When the sun is blazing and the temperatures are hot enough to wear a bikini top outside, the request of taking off from work becomes a trend. The need to travel –whether it’s going to the grocery store or to the tropical land of Brazil — is a part of our lives.
Michelle Murphy has had her traveling shoes on since she was two years old. She has lived in the Carribean, Oklahoma, Texas, Maryland, and Pennsylvania. Murphy spent most of her time in the Big Apple working on an Associate Degree in Fine Arts and establishing her fashion business. Through all her travels, she discovered her passion for hand dyed silks.
“I designed hand dyed silk neckties for 15 year,” Murphy said. “Eventually, I followed my desire to turn that silk into something that I wanted to wear. My silk dresses feel good on your skin and the body responds to that and it gives the woman wearing them pleasure. If you feel good, you look good. It is delightful to be part of the magic that transforms a woman from being slightly uncomfortable in her own skin into a prancing, sexy, bad-ass goddess of cool.”
Murphy’s love for dressing up people and making them feel ultra confident has transformed into her fashion line with a unique name, Barbarianhead.
“I came across a vegetable peeler in Thailand that I loved and it had an orange plastic handle imprinted with the word BARBARIANHEAD,” Murphy said. “TI thought about the Thai people translating the image and coming up with that term. The blunt and direct description of the image made me laugh. I liked it. It suits my personality, my philosophy, and my particular style in a number of ways.”
Two years ago, the Barbarianhead designer moved back to her hometown of Maryland with her four-year old daughter, Marina Belle. Murphy’s silk dresses have been showcased in many Maryland fashion shows such as Fresh! Boutique, Drive 2 Thrive, and Maryland Academy Couture Arts. Also, she enrolled in one of Maryland’s fashion institution to work on her designing.
“I have only been sewing for a few years and I was self taught,” Murphy said. “I took the classes at MACA (Maryland Academy of Couture Arts), and experienced a shift from my hands on method to a more cerebral approach. The attention to detail and patience required to do custom tailored clothing is incredibly difficult for an intuitive monkey like me. I can’t wing it! Our instructor, Ella Pritsker, is gentle but absolutely firm in her demand for quality work.”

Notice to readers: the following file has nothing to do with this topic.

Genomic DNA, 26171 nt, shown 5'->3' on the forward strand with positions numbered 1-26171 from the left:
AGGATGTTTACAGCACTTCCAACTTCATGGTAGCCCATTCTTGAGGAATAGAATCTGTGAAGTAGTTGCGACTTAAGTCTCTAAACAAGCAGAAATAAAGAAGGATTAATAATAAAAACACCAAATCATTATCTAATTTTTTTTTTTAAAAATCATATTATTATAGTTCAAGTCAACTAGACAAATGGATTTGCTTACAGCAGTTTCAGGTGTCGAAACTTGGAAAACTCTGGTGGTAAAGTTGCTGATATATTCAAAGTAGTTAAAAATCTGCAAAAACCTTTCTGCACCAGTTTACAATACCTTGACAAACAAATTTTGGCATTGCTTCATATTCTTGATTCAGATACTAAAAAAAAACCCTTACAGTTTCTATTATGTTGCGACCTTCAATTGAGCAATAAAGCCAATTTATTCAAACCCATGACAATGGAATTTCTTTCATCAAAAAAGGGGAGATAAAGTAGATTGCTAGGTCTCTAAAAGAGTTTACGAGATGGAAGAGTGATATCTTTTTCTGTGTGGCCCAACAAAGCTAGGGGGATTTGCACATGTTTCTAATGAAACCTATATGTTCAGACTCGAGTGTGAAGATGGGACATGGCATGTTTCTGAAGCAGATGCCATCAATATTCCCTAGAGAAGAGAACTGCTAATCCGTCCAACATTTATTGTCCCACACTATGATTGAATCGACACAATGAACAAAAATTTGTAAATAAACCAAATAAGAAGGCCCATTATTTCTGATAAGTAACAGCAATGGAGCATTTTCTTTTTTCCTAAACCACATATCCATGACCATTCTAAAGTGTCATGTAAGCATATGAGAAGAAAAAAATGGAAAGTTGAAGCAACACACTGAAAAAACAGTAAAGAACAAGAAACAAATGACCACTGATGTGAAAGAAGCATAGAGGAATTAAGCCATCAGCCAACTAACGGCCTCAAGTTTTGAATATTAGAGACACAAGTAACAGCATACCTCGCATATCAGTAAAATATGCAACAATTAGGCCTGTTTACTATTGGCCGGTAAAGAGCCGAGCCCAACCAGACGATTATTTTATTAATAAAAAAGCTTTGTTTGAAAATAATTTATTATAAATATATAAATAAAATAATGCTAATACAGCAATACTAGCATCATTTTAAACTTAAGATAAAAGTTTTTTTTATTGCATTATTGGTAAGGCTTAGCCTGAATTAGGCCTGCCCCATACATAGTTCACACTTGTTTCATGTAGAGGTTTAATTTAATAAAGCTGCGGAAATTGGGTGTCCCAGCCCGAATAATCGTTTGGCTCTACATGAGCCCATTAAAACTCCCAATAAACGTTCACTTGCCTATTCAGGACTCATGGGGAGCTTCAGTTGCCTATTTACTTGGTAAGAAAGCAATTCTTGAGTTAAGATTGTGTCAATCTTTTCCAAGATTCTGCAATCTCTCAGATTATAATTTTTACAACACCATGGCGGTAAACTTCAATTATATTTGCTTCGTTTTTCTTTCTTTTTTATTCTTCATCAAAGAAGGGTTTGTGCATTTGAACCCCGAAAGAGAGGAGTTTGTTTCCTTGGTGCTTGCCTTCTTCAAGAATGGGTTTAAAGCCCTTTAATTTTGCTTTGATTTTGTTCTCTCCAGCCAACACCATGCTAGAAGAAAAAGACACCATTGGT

As Murphy continues to work on improving her fashion design skills, she is working on art pieces like silk textiles. Her artwork will be on display in January and in February at a library in Glen Rock, Pennsylvania. In March, she will participate in another Maryland Academy of Couture Arts featuring prom and bridal looks.
When she isn’t designing garments, the Barbarianhead designer is attending Baltimore Fashion Alliance meeting and events as a founding member and the Artistic Director.
“The Baltimore Fashion Alliance is full of really motivated and inspiring people,” Murphy said. “I was lucky enough to get involved in the early stages and I really enjoy being there as it grows. It gives me an outlet for my desire to be connected with a like-minded group. I am reestablishing myself here and the BFA has been great for networking. Our aim is to connect the people who are involved in the fashion industry here in Baltimore. As we link together, we can provide a source of information where local designers can find the education and resources they need.”